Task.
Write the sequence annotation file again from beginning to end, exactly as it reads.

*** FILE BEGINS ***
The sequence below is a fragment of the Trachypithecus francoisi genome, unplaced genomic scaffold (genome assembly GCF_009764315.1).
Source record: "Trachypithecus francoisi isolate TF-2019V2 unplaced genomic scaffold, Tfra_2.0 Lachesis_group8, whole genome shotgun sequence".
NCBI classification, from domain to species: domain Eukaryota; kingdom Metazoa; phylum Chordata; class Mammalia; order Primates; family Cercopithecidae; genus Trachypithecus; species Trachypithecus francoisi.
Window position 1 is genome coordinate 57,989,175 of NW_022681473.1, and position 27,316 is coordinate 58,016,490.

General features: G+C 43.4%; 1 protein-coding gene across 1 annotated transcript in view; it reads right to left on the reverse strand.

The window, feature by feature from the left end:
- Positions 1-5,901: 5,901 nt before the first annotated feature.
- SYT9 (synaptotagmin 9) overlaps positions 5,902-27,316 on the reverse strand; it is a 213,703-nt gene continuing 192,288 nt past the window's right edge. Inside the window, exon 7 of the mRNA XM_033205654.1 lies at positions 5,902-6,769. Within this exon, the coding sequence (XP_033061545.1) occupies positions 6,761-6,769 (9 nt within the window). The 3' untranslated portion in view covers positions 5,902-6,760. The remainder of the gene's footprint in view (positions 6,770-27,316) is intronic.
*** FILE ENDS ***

The sequence below is a fragment of the Trachypithecus francoisi genome, unplaced genomic scaffold (genome assembly GCF_009764315.1).
Source record: "Trachypithecus francoisi isolate TF-2019V2 unplaced genomic scaffold, Tfra_2.0 Lachesis_group8, whole genome shotgun sequence".
NCBI classification, from domain to species: domain Eukaryota; kingdom Metazoa; phylum Chordata; class Mammalia; order Primates; family Cercopithecidae; genus Trachypithecus; species Trachypithecus francoisi.
Window position 1 is genome coordinate 57,989,175 of NW_022681473.1, and position 27,316 is coordinate 58,016,490.

General features: G+C 43.4%; 1 protein-coding gene across 1 annotated transcript in view; it reads right to left on the reverse strand.

The window, feature by feature from the left end:
- Positions 1-5,901: 5,901 nt before the first annotated feature.
- SYT9 (synaptotagmin 9) overlaps positions 5,902-27,316 on the reverse strand; it is a 213,703-nt gene continuing 192,288 nt past the window's right edge. Inside the window, exon 7 of the mRNA XM_033205654.1 lies at positions 5,902-6,769. Within this exon, the coding sequence (XP_033061545.1) occupies positions 6,761-6,769 (9 nt within the window). The 3' untranslated portion in view covers positions 5,902-6,760. The remainder of the gene's footprint in view (positions 6,770-27,316) is intronic.